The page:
The study’s protocol was reviewed and approved by the Institutional Review Board of Seoul Song Do Colorectal Hospital (approval number: 2018-007) and was eligible for exemption from informed consent. From January 2011 to September 2017, 592 patients with rectal prolapse underwent surgery at Seoul Song Do Colorectal Hospital in Korea. Among them, 293 patients who underwent the Delorme-Thiersch procedure were enrolled. All surgeries were performed by 2 experienced surgeons. Patient diagnoses were confirmed by clinical examinations and defecographies. Demographic data, medical histories, surgical findings, and patient follow-up details were recorded. Fecal incontinence was assessed with questionnaires such as the Cleveland Clinic Incontinence Score (CCIS, Wexner score), the fecal incontinence severity index (FISI), and the fecal incontinence quality of life (FIQOL) scale. All patients underwent preoperative colonoscopy to exclude intraluminal pathology, as well as anal manometry and pudendal nerve terminal motor latency (PNTML) testing to evaluate anorectal physiology. Patients were evaluated for surgical risk with preoperative blood testing, cardio-pulmonary function testing, and L-spine X-rays.
The patients were evaluated at 2 weeks and then re-evaluated with physical examination at 3–4 months postoperatively to identify postoperative complications and recurrences. Defecation proctography and fecal incontinence questionnaires including, the CCIS, FISI, and FIQOL scale, were performed.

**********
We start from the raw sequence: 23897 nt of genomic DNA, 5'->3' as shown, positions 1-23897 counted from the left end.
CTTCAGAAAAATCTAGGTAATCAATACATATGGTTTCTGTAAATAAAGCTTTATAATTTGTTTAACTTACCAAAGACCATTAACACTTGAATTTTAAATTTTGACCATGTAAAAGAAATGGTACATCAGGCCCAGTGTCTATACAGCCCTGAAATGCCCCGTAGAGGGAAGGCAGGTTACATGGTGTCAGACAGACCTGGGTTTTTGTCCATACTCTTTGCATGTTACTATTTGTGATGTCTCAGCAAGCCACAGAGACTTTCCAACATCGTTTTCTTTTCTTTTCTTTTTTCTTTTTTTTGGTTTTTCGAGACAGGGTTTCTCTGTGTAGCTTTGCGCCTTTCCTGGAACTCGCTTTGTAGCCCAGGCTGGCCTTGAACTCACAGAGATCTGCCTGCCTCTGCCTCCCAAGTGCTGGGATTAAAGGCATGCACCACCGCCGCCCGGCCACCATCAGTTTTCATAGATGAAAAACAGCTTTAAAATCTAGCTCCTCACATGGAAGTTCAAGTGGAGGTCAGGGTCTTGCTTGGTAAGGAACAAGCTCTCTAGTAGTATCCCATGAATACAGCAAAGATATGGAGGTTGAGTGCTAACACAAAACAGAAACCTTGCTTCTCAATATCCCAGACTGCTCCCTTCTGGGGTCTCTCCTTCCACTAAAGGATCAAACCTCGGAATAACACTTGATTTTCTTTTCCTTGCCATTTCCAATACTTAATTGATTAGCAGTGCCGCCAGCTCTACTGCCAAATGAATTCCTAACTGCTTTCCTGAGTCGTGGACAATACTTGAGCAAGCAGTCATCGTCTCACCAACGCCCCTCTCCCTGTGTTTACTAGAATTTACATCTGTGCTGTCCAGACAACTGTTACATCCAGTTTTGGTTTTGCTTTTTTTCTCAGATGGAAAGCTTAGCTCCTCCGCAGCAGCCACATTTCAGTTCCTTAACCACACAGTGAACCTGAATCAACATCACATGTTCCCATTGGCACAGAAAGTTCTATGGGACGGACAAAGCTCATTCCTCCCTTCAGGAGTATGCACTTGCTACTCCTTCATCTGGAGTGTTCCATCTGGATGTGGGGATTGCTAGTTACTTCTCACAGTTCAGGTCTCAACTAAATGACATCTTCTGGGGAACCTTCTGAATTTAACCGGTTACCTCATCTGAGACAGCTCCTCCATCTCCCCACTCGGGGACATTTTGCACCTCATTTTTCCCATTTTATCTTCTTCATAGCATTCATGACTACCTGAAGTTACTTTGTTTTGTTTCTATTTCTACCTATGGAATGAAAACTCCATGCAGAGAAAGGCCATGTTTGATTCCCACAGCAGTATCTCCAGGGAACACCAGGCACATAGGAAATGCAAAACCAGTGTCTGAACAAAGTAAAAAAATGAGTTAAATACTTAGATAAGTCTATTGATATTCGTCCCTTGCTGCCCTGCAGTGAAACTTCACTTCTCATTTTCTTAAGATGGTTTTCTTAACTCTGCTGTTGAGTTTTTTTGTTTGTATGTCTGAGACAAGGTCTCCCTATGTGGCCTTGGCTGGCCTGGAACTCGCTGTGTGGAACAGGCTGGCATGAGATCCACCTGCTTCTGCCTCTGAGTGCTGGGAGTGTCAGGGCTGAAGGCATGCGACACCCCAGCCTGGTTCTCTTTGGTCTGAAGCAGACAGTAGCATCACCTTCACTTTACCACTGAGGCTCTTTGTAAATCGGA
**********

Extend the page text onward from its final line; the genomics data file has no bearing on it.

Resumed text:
Quantitative data are expressed as the median and range, and statistical analyses were performed using the paired t-test for paired data. A P-value of < 0.05 was considered statistically significant.


Between January 2011 and September 2017, 293 patients underwent the Delorme-Thiersch procedure. No intraoperative complications or postoperative mortalities were reported. There were 111 male patients (37.88%) and 182 female patients (62.12%). The mean age of all patients was 70.24 ± 1.03 years. The male patients were younger in age than the female patients (59.07 ± 18.66 years vs. 77.05 ± 13.17 years, P < 0.001). In total, 44.14% of the male patients were younger than 60 years of age and 92.31% of the female patients were older than 60 years of age (Fig. 1).
Incontinence was the most common symptom in both sexes and constipation was the second most common. Pain was the only symptom that showed a statistically significant difference. Analysis of patient bowel habits was consistent with previous studies in which male patients were often affected by obstructive symptoms. Preoperatively, about 40% of the male patients took 10 minutes or more for defecation (Table 1).
The most common underlying disease was hypertension (men: 26 of 111; women: 100 of 182). The second most common disorder was spinal disease. Congenital diseases such as mental retardation and autism in male patients were not significantly different from those in female patients. Of the 119 female patients with recorded parity information, the mean parity was 3.59. Among 182 female patients, 37 (20.33%) had previous spinal operation, 19 had previous hysterectomy, and 10 had other operations for pelvic floor disorders such as urinary incontinence (Table 2).
In preoperative examination, female patients had more abnormal findings on L-spine X-rays compared with male patients, and their anal pressures were significantly lower. Male patients had relatively better anorectal function than female patients (Table 3). The operative times were longer and postoperative bleeding was more frequent in men than in women. Complications, including severe complications such as rectal perforation, were more frequent in male patients. The duration of hospitalization for male patients was longer, which was probably due to more pain complaints (Table 4).
The mean follow-up period was 12.22 months. Fecal incontinence scores improved in the women, but not in the men. The overall recurrence rate was 7.8% (23 of 293), and was 2.7% for men and 11.0% for women (Table 4).